Cholesterol is the precursor for five major classes of steroid hormones: progestagens, glucocorticoids, mineralcorticoids, androgens, and estrogens. These hormones are powerful signaling molecules that are released in order to elicit a specific response.
Androgens, such as testosterone, are responsible for the development of male sex characteristics, whereas estrogens are responsible for the development of female sex characteristics. Dehydroepiandrosterone (DHEA) is the most abundant circulating steroid in humans, and is a precursor for the sex hormones, testerosterone and estradiol. In addition, DHEA is a cortisol antagonist.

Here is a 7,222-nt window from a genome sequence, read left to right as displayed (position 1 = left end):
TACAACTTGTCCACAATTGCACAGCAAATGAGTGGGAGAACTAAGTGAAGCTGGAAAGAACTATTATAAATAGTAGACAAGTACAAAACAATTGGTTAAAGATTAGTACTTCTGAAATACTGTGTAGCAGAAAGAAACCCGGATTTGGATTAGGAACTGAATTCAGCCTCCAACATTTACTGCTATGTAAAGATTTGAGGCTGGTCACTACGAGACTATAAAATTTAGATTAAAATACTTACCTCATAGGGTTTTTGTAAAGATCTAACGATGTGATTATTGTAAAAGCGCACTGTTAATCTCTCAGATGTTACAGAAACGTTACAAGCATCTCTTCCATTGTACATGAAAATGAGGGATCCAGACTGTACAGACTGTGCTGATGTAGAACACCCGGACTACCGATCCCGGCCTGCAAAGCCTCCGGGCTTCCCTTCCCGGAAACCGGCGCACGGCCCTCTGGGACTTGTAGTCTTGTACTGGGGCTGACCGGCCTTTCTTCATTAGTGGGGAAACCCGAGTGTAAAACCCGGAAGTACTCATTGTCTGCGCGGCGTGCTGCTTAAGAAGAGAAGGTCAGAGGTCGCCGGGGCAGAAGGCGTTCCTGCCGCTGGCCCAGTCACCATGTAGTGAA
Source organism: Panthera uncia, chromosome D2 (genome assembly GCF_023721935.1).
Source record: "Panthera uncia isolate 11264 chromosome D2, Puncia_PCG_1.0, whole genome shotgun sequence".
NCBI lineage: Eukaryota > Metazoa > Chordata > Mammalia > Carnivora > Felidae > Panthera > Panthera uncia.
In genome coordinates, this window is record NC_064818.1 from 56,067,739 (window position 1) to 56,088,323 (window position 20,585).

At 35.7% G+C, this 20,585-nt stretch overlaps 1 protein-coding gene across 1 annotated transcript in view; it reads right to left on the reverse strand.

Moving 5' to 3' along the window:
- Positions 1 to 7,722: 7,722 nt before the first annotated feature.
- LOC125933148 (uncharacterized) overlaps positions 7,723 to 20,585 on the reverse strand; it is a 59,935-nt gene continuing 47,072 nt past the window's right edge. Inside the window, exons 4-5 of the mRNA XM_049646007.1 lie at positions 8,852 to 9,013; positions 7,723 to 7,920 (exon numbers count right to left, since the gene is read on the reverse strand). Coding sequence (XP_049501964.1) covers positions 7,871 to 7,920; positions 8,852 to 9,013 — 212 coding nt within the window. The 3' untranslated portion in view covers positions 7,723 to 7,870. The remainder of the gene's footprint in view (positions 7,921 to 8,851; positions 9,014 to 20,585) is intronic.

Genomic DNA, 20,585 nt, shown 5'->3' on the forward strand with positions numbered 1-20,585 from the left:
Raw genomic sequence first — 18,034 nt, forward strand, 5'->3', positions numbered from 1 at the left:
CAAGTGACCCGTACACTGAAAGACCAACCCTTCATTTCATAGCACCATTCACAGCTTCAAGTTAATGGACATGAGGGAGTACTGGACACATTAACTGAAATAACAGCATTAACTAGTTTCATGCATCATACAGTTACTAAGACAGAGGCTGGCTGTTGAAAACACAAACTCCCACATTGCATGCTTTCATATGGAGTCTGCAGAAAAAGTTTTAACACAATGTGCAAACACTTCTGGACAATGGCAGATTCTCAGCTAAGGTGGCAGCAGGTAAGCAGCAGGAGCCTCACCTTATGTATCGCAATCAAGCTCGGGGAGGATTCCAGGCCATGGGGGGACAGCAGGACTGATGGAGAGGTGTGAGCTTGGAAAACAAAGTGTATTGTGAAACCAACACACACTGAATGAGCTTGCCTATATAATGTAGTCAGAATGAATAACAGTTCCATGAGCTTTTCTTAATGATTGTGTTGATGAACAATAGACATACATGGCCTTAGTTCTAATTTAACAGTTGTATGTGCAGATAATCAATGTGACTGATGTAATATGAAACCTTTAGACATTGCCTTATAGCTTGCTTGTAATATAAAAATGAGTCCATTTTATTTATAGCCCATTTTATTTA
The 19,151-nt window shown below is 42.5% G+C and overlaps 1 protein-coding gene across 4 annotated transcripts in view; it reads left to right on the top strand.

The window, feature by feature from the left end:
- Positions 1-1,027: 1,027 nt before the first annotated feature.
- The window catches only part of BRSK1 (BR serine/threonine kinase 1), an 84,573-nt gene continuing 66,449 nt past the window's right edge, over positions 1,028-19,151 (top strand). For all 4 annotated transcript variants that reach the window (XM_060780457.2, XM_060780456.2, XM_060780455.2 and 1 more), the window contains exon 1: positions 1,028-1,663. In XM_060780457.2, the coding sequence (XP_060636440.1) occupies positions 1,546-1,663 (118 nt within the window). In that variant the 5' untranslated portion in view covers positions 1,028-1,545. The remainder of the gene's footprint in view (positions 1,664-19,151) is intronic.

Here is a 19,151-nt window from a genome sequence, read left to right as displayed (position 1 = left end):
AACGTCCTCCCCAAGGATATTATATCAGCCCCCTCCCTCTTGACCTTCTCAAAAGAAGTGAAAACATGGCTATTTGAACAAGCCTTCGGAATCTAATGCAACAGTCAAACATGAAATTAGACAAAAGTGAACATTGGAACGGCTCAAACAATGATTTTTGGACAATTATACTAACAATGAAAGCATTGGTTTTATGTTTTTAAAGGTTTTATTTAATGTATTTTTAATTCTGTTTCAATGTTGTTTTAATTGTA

Glucocorticoids, such as cortisol, promote the formation of glycogen and inhibit the inflammatory response. They enable humans (and animals) to respond to stress.
Steroids act by interaction with cellular receptors that serve as transcription factors to regulate gene expression. Steroids are incredibly potent and elicit very specific responses due to their interaction with steroid receptors.